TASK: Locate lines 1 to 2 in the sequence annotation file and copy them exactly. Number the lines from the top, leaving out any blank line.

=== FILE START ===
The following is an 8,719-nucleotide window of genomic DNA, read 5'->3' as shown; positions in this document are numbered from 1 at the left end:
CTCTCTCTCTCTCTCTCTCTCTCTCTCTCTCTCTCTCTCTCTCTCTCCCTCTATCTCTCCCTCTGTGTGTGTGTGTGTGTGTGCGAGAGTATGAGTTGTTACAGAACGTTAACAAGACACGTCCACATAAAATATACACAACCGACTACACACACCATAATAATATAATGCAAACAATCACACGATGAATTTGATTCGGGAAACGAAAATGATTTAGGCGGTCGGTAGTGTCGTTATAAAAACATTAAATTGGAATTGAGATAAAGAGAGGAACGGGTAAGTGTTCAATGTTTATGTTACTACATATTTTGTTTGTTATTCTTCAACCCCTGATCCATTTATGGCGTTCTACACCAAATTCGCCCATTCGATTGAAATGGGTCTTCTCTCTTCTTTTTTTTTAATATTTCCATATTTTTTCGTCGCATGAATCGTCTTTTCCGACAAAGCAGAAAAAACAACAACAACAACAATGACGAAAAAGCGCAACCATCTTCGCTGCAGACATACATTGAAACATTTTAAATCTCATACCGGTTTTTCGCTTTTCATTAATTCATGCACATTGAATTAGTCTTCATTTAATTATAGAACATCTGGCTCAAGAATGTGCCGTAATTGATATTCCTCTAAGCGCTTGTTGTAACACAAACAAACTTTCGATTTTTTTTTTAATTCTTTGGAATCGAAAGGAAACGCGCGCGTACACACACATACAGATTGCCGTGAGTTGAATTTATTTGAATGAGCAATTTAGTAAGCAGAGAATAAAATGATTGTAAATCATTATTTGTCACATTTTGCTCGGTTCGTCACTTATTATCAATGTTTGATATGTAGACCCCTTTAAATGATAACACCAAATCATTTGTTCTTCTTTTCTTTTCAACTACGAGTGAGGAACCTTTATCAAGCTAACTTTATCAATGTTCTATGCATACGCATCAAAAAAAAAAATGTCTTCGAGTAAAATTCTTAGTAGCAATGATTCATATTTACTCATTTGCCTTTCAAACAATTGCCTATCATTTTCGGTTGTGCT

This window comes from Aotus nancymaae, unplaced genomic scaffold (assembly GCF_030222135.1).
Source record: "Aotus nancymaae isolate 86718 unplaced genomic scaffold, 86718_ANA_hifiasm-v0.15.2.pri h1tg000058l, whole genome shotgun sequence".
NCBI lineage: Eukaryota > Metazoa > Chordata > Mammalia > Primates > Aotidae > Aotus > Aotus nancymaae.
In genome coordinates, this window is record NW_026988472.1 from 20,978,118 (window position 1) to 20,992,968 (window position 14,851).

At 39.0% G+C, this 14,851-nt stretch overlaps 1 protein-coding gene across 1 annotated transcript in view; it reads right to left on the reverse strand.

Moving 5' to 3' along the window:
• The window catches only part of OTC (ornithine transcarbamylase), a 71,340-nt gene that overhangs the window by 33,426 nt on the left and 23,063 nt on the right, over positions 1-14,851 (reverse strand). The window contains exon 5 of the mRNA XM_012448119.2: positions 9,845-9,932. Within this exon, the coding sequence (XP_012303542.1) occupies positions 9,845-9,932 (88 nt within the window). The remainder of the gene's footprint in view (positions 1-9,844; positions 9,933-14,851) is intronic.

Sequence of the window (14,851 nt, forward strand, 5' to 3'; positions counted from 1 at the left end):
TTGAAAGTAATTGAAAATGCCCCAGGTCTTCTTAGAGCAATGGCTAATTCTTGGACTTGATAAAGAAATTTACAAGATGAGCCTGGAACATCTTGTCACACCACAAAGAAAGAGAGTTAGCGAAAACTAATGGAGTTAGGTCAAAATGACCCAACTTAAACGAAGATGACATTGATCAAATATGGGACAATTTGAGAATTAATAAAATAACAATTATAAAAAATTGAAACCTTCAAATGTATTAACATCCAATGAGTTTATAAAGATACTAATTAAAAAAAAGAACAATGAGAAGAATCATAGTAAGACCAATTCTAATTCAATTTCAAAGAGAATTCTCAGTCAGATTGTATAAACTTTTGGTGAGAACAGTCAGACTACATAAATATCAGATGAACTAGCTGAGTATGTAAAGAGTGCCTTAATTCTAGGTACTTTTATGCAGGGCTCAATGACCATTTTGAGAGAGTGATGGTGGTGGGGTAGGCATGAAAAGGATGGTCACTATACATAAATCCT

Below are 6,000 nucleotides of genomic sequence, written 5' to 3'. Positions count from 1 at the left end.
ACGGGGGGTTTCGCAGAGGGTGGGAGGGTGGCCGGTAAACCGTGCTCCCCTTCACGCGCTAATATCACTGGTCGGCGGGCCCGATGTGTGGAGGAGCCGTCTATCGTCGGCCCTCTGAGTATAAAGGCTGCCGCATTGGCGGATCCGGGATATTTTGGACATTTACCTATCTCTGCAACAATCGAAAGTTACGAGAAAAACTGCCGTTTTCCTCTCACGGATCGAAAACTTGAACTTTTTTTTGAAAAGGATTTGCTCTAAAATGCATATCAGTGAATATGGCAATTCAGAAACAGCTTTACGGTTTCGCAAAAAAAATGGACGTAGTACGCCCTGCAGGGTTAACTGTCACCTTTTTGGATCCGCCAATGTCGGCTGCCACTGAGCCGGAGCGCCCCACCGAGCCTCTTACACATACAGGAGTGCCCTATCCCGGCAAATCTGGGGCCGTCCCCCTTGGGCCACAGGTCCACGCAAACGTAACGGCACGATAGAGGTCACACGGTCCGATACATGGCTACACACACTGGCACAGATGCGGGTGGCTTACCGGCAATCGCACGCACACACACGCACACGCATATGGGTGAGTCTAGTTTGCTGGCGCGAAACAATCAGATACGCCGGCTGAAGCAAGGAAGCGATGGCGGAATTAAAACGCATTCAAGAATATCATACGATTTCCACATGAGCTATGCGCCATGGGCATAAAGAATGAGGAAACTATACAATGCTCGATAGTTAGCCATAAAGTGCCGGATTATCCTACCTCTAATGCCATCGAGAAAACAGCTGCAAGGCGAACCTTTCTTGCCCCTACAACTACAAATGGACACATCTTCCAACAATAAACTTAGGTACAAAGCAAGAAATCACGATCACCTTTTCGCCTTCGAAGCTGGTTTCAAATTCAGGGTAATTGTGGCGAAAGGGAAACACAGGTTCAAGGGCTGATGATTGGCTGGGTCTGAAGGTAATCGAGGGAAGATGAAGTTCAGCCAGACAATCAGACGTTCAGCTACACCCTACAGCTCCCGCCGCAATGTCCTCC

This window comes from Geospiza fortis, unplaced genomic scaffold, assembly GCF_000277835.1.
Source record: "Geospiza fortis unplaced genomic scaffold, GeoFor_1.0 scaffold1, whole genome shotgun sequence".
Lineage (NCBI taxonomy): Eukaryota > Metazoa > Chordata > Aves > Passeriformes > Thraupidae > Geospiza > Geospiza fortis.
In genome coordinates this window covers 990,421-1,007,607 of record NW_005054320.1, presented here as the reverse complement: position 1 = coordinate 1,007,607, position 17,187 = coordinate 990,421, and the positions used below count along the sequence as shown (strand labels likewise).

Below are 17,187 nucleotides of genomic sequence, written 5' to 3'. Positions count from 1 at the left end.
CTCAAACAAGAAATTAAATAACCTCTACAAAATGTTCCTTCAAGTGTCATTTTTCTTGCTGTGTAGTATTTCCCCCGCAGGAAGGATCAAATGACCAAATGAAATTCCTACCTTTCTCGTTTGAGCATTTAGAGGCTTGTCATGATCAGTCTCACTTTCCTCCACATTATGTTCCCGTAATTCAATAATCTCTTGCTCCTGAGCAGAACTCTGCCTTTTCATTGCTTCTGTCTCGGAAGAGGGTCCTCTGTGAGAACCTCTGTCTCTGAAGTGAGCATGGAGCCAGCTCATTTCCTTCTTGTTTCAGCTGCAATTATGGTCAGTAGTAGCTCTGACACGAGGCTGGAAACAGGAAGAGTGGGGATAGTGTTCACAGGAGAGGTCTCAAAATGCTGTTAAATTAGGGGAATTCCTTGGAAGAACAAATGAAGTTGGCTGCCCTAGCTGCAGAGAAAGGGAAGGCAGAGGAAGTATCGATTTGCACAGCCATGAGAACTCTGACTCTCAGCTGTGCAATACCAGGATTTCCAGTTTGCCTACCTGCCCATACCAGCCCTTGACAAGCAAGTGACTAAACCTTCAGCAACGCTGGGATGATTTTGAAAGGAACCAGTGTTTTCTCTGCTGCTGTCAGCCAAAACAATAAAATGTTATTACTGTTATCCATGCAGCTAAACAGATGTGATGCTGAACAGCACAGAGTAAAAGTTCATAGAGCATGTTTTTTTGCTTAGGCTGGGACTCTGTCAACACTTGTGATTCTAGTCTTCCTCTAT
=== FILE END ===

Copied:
The following is an 8,719-nucleotide window of genomic DNA, read 5'->3' as shown; positions in this document are numbered from 1 at the left end:
CTCTCTCTCTCTCTCTCTCTCTCTCTCTCTCTCTCTCTCTCTCTCTCCCTCTATCTCTCCCTCTGTGTGTGTGTGTGTGTGTGCGAGAGTATGAGTTGTTACAGAACGTTAACAAGACACGTCCACATAAAATATACACAACCGACTACACACACCATAATAATATAATGCAAACAATCACACGATGAATTTGATTCGGGAAACGAAAATGATTTAGGCGGTCGGTAGTGTCGTTATAAAAACATTAAATTGGAATTGAGATAAAGAGAGGAACGGGTAAGTGTTCAATGTTTATGTTACTACATATTTTGTTTGTTATTCTTCAACCCCTGATCCATTTATGGCGTTCTACACCAAATTCGCCCATTCGATTGAAATGGGTCTTCTCTCTTCTTTTTTTTTAATATTTCCATATTTTTTCGTCGCATGAATCGTCTTTTCCGACAAAGCAGAAAAAACAACAACAACAACAATGACGAAAAAGCGCAACCATCTTCGCTGCAGACATACATTGAAACATTTTAAATCTCATACCGGTTTTTCGCTTTTCATTAATTCATGCACATTGAATTAGTCTTCATTTAATTATAGAACATCTGGCTCAAGAATGTGCCGTAATTGATATTCCTCTAAGCGCTTGTTGTAACACAAACAAACTTTCGATTTTTTTTTTAATTCTTTGGAATCGAAAGGAAACGCGCGCGTACACACACATACAGATTGCCGTGAGTTGAATTTATTTGAATGAGCAATTTAGTAAGCAGAGAATAAAATGATTGTAAATCATTATTTGTCACATTTTGCTCGGTTCGTCACTTATTATCAATGTTTGATATGTAGACCCCTTTAAATGATAACACCAAATCATTTGTTCTTCTTTTCTTTTCAACTACGAGTGAGGAACCTTTATCAAGCTAACTTTATCAATGTTCTATGCATACGCATCAAAAAAAAAAATGTCTTCGAGTAAAATTCTTAGTAGCAATGATTCATATTTACTCATTTGCCTTTCAAACAATTGCCTATCATTTTCGGTTGTGCT